…as a percentage of what?
Gigerenzer tells us that when we are told there is a percentage chance of an event, we will each artificially add the subject matter to which this event is referring – when it is not explicitly offered. Gigerenzer offers a weather forecast example “tomorrow there is a 30% chance of rain”. He argues that to some this will mean 30% of the region in question will have rain. Some that 30% of the day will be rain effected. How we define what rain is, may vary. Others may consider this percentage a confidence level of the certainty that it will or will not rain e.g. three forecasters have said it will, seven forecasters have said it will not.
To counter the reference class error, he advocates always asking for a clarification of the reference class being framed i.e., “as a percentage of what?” (pp7). He distinguishes “absolute” from “relative” comparisons, in the context of change from one state to another. Healthcare being particularly guilty in this regard. By example the emotive response to being told a the chance of side effects in a new drug is 100% greater than before vs 1 in 10,000 is now 1 in 5,000 people are reported to have side effects.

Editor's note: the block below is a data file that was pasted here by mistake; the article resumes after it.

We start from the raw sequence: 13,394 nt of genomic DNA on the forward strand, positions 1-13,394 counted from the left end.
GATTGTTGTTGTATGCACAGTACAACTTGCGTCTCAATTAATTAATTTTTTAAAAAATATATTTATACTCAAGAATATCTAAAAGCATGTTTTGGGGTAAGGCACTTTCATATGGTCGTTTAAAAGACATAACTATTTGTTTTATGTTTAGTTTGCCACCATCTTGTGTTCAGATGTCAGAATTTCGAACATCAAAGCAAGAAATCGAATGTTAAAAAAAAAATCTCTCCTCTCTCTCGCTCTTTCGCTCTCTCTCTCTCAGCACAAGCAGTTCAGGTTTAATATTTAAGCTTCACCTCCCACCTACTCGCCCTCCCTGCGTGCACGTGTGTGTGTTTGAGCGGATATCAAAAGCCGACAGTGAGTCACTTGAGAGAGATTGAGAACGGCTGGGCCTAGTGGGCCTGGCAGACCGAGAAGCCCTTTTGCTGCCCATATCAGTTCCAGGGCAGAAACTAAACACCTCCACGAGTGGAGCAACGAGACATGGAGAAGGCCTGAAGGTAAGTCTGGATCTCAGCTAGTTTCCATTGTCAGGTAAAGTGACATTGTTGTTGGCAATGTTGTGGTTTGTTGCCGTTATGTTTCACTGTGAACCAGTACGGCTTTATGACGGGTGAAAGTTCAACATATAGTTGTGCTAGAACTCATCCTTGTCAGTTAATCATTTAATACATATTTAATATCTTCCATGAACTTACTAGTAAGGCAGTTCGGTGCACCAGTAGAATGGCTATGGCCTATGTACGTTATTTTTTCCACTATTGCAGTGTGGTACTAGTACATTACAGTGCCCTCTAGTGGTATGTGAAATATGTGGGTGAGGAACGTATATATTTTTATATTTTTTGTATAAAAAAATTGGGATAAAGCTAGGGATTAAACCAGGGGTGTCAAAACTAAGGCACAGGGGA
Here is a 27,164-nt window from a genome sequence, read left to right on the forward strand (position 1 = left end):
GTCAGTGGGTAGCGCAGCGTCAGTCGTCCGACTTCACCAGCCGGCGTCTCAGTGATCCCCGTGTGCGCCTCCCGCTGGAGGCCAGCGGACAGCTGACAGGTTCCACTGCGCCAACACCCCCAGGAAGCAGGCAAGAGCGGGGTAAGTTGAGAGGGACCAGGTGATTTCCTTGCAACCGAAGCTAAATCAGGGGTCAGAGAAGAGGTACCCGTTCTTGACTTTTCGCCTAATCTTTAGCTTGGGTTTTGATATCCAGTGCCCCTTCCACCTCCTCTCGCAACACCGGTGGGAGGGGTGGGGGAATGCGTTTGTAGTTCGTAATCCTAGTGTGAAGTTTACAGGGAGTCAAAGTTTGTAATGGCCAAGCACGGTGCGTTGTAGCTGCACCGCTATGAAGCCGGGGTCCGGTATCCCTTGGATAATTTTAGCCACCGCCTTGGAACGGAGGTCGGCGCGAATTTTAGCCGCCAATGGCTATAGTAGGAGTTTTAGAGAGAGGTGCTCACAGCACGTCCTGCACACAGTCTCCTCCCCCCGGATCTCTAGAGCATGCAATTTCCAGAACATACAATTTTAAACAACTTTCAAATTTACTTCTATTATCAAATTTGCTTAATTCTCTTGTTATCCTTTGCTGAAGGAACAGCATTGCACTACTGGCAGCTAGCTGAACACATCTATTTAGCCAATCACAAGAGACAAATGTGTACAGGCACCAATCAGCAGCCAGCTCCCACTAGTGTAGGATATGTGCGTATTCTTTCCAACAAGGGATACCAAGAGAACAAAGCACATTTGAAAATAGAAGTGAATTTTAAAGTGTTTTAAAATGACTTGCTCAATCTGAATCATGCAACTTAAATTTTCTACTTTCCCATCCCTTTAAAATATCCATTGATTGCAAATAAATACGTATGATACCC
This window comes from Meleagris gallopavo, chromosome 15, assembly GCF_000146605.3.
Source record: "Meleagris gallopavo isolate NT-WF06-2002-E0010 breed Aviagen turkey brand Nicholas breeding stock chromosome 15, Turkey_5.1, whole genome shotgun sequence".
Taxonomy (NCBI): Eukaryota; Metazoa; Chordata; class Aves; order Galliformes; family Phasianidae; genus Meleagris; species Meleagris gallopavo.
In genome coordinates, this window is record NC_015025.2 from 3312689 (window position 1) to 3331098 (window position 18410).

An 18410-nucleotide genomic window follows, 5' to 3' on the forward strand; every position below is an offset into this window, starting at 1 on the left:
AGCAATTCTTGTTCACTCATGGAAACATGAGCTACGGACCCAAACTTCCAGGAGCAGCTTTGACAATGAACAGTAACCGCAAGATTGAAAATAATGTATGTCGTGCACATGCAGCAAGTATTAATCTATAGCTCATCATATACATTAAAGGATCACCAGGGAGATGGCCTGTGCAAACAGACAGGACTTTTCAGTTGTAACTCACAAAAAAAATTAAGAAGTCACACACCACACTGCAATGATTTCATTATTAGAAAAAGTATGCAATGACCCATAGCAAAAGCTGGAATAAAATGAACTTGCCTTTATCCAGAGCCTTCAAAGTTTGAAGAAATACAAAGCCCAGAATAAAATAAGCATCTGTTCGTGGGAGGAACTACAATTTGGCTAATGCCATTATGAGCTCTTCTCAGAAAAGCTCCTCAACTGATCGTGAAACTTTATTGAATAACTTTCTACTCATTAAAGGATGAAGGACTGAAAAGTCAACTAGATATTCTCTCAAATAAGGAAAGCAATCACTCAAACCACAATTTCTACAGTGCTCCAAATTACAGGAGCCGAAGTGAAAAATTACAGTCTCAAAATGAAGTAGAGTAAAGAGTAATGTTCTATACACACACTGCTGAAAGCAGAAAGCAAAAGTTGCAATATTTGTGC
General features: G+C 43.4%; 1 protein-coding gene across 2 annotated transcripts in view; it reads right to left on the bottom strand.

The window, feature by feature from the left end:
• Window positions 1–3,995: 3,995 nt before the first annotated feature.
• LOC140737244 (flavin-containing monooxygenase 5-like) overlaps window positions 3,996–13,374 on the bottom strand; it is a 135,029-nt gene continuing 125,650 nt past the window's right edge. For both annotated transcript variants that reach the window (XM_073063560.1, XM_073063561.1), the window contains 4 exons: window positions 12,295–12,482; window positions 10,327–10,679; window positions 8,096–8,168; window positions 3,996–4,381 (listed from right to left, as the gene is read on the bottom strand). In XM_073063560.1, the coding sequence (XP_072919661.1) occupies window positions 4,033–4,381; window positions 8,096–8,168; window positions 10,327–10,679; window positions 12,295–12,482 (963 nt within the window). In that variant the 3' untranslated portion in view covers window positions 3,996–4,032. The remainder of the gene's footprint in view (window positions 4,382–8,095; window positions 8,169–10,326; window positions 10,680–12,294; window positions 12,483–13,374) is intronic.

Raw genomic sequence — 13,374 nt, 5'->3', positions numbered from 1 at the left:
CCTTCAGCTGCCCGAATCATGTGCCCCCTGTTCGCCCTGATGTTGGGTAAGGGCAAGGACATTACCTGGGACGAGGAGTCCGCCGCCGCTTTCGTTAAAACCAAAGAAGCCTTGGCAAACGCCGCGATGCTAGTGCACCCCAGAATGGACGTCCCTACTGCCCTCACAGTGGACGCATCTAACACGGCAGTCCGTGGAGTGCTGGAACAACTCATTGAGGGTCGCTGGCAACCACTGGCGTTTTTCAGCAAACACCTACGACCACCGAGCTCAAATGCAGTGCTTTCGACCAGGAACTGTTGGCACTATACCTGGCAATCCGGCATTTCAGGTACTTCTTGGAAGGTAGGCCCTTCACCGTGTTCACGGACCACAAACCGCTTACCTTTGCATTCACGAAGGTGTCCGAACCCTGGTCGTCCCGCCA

A helpful rule, ask “as a percentage of what?”. Gigerenzer offers many pithy questions to pose throughout the book. These become tools in the decision-makers tool box of heuristics or the “adaptive toolbox” pp115-117
A contemporary example from our Covid19 era
I offer another healthcare example (click here). In this example a risk of viral infection is presented a percentage but with not explanation as to reference class, “as a percentage of what?”. Our most contemporary science papers and government advice shown to be presenting percentage without clarity of to what these percentage refer.
The fallacy of the plan
Gigerenzer offers us a joke. On page 18, data driven certainty is presented as an illusion sold by readers of tarot cards disguised as algorithms. It is page 20 that he recites what he sources as an old Yiddish joke “do you know how to make God laugh, tell him your plans”. There are comparison I could make here to the difference between the High Reliability Organisation that is focused upon training and an informed, adaptive, and empowered work force, to the more typically hierarchical and business continuity planning approach to major event planning.